Can Cannabis Treat COVID-19? Scientists Look For Answers

Cannabis and coronavirus aren’t two terms you expect to see together. But scientists have started to explore whether marijuana might help them better treat those infected in the global pandemic.

Research has been launched that seeks to discover if cannabis can treat COVID-19, according to reporting done by Forbes. This includes the possibility of using cannabis to reduce susceptibility to the coronavirus and pot’s potential as an antiviral medication.

In a study published in Cannabis and Cannabinoid Research, researchers wrote: “We are very far from the level of evidence required to consider using cannabinoids as pharmacotherapy for viral illnesses, but the perpetual high level of interest in cannabinoids as medicine presents an important opportunity for clinicians.”

A New Study From Texas and Nebraska on CBD

Researchers from the University of Nebraska and the Texas Biomedical Research Institute recently released a report that offers evidence cannabis can help address the inflammation experienced by many COVID-19 patients.

They focused on cytokine superstorms, which contribute to the fever, cough and muscle pain that happens with the virus. These superstorms can also lead to severe inflammation that causes lungs to clog and makes breathing difficult.

They write that CBD, the non-psychoactive chemical ingredient in cannabis that is used in many wellness products, “has shown beneficial anti-inflammatory effects in pre-clinical models of various chronic inflammatory diseases.”

Could Cannabis Make People Less Susceptible to COVID-19?

In a study not peer reviewed, researchers in Canada propose that cannabis sativa high in CBD may help lower inflammation and “become a useful and safe addition to the treatment of COVID-19 as an adjunct therapy.”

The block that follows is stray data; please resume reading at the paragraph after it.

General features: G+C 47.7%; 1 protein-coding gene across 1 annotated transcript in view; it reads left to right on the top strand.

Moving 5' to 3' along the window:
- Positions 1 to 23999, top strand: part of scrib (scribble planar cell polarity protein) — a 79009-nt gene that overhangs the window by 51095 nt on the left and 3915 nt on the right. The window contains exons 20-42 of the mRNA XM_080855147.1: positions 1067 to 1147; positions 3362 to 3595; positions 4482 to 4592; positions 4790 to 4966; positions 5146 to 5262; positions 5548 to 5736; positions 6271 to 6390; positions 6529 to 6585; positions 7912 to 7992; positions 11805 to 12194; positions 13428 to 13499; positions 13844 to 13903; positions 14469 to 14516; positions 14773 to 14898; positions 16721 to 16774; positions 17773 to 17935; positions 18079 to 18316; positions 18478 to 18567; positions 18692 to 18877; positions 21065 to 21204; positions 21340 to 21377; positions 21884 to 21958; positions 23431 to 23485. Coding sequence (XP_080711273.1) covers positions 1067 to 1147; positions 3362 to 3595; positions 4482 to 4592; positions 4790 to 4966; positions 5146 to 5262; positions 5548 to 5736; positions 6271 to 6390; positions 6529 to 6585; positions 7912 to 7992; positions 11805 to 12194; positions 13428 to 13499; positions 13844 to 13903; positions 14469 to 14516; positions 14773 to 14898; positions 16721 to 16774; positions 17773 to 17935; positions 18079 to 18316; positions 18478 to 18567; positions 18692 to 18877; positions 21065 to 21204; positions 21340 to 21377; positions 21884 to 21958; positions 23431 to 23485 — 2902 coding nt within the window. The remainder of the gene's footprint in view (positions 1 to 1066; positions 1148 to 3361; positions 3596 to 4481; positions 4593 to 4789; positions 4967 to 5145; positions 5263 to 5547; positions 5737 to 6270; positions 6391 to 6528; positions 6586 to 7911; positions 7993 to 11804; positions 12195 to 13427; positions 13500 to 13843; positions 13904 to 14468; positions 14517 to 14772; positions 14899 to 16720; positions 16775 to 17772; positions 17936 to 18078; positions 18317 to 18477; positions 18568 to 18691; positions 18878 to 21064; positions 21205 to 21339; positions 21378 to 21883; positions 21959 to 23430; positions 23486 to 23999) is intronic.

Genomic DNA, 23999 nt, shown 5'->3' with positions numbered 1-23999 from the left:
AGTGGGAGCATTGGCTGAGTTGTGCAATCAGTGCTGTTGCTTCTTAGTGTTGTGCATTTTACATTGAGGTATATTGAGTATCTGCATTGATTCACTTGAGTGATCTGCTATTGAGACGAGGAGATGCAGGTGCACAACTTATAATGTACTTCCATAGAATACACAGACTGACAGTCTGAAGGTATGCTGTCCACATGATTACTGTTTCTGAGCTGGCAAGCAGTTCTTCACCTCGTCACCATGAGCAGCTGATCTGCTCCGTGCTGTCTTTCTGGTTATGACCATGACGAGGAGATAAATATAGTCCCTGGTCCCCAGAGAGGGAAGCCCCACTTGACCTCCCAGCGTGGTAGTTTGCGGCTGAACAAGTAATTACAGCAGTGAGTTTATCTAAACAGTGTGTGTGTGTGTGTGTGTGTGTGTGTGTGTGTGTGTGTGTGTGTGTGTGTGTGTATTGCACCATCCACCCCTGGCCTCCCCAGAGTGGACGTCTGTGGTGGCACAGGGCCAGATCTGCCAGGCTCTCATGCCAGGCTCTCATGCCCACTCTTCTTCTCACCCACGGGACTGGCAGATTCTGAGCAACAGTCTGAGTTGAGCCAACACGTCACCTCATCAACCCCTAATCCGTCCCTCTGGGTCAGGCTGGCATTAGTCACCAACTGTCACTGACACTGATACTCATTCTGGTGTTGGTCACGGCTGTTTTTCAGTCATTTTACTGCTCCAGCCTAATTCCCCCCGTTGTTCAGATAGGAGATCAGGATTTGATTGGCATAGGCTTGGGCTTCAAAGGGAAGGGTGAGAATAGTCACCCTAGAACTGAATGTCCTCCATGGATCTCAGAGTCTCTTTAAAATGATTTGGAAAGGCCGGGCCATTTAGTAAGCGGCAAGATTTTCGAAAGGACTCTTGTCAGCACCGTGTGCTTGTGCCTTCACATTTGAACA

They suggested that CBD also could help in preventative treatments, such as mouthwash and throat gargle that could decrease the chance of the virus entering the body through the mouth.

All this research indicates that, at preliminarily, there seems potential that cannabis can treat coronavirus. As the researchers from Canada put it: “Given the current dire and rapidly evolving epidemiological situation, every possible therapeutic opportunity and avenue must be considered.”

The study published in Cannabis and Cannabinoid Research reached the same conclusion. However, they warned that it is the role of researchers and clinicians to remain calm during the pandemic and deliver “evidence-based clinical care.” They said medical scientists must focus on doing the studies necessary to understand how marijuana might be used in the pandemic.

They wrote, “If we can combine sensibility, empathy, and an evidence-based approach in the face of the coronavirus pandemic, we can have a significant impact on many patients’ lives.”

While it remains unclear if cannabis can treat COVID-19, enough evidence exists to look into the possibility. It won’t replace the need for masks, social distancing and an eventual vaccine, but it might help patients suffer less.

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